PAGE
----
6. By: Michael Anyadike-Danes (Aston Business School); Karen Bonner (Aston Business School); Cord-Christian Drews (Aston Business School); Mark Hart (Aston Business School)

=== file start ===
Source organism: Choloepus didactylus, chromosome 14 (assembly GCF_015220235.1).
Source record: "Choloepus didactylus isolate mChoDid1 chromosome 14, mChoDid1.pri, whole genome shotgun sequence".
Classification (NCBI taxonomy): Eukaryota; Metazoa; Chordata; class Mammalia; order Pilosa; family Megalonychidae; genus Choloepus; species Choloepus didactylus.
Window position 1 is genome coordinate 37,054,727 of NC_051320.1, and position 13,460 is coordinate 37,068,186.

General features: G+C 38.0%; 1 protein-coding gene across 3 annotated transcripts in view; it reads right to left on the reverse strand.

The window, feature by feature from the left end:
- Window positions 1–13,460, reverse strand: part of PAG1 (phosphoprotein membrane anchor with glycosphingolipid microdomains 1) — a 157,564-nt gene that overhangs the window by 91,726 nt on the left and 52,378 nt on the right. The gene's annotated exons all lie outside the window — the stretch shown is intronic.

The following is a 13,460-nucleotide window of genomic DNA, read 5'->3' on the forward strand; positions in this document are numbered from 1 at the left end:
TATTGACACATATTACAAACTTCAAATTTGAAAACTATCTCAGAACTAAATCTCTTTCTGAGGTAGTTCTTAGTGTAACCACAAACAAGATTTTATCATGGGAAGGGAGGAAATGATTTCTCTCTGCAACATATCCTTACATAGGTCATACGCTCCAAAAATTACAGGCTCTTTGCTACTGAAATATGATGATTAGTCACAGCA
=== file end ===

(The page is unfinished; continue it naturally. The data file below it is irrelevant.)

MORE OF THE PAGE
Abstract: BIS commissioned the Enterprise Research Centre (ERC) to use the new Local Enterprise Partnerships (LEPs) as the sub-national spatial frame in England to provide data on industrial clusters. The analysis is designed as an information source for the LEPS as they prepare their new strategic economic plans. We use a very simple Location Quotient (LQ) measure which is designed to show the extent to which a particular activity is over- or under-represented in each LEP relative to the GB national average. We do this for 2008 and 2012 using the local unit or workplace version of the Office of National Statistics Business Structure Database. For the detailed 5-digit standard industrial classification (SIC) we present for each LEP two tables for each year. First, a table of the top 20 sectors by LQ score with details of the number of workplaces and total employment in the sector and the overall GB share of employment in the LEP. Second, a table of the top 20 sectors by jobs. Viewed together they provide an overall summary of the nature and scale of the clusters in each LEP and an indication of their importance in terms of jobs. The calculation of LQs is of course just a first step in the process of cluster identification since there are many other dimensions of a cluster it does not capture (for example the fact that strategically important supply chains extend beyond individual 5-digit SIC boundaries). A large LQ is not sufficient to indicate a policy-relevant cluster since many contribute only very small job numbers in a LEP. A commentary is provided for each of the 39 English LEPs, and although most activities are broadly distributed, there are some industries where particular LEPs have particular concentrations in terms of employment. The identification of these local concentrations of industrial activity is, of course, just a starting point for a much more detailed discussion in order to understand how the analysis can be interpreted and connected to local economic strategies. In particular, there is no simple 'read-through' from a ‘cluster’ identified by a high LQ to a strategic focus.